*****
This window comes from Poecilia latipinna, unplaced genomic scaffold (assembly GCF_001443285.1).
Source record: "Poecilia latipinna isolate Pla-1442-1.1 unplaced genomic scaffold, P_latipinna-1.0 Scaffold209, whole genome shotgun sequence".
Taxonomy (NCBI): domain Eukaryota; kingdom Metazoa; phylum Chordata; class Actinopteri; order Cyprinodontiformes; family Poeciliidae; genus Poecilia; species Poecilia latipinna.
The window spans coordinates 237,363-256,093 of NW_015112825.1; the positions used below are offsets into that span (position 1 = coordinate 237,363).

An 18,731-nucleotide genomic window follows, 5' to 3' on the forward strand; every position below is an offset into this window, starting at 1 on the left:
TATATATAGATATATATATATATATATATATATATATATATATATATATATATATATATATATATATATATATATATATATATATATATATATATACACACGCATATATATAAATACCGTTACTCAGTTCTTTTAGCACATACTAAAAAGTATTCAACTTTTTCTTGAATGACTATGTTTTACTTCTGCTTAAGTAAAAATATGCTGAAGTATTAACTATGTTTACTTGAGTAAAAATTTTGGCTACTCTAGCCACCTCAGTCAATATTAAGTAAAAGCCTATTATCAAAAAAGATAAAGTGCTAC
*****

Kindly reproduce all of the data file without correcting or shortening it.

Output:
This window comes from Poecilia latipinna, unplaced genomic scaffold (assembly GCF_001443285.1).
Source record: "Poecilia latipinna isolate Pla-1442-1.1 unplaced genomic scaffold, P_latipinna-1.0 Scaffold209, whole genome shotgun sequence".
Taxonomy (NCBI): domain Eukaryota; kingdom Metazoa; phylum Chordata; class Actinopteri; order Cyprinodontiformes; family Poeciliidae; genus Poecilia; species Poecilia latipinna.
The window spans coordinates 237,363-256,093 of NW_015112825.1; the positions used below are offsets into that span (position 1 = coordinate 237,363).

An 18,731-nucleotide genomic window follows, 5' to 3' on the forward strand; every position below is an offset into this window, starting at 1 on the left:
TATATATAGATATATATATATATATATATATATATATATATATATATATATATATATATATATATATATATATATATATATATATATATATATATACACACGCATATATATAAATACCGTTACTCAGTTCTTTTAGCACATACTAAAAAGTATTCAACTTTTTCTTGAATGACTATGTTTTACTTCTGCTTAAGTAAAAATATGCTGAAGTATTAACTATGTTTACTTGAGTAAAAATTTTGGCTACTCTAGCCACCTCAGTCAATATTAAGTAAAAGCCTATTATCAAAAAAGATAAAGTGCTAC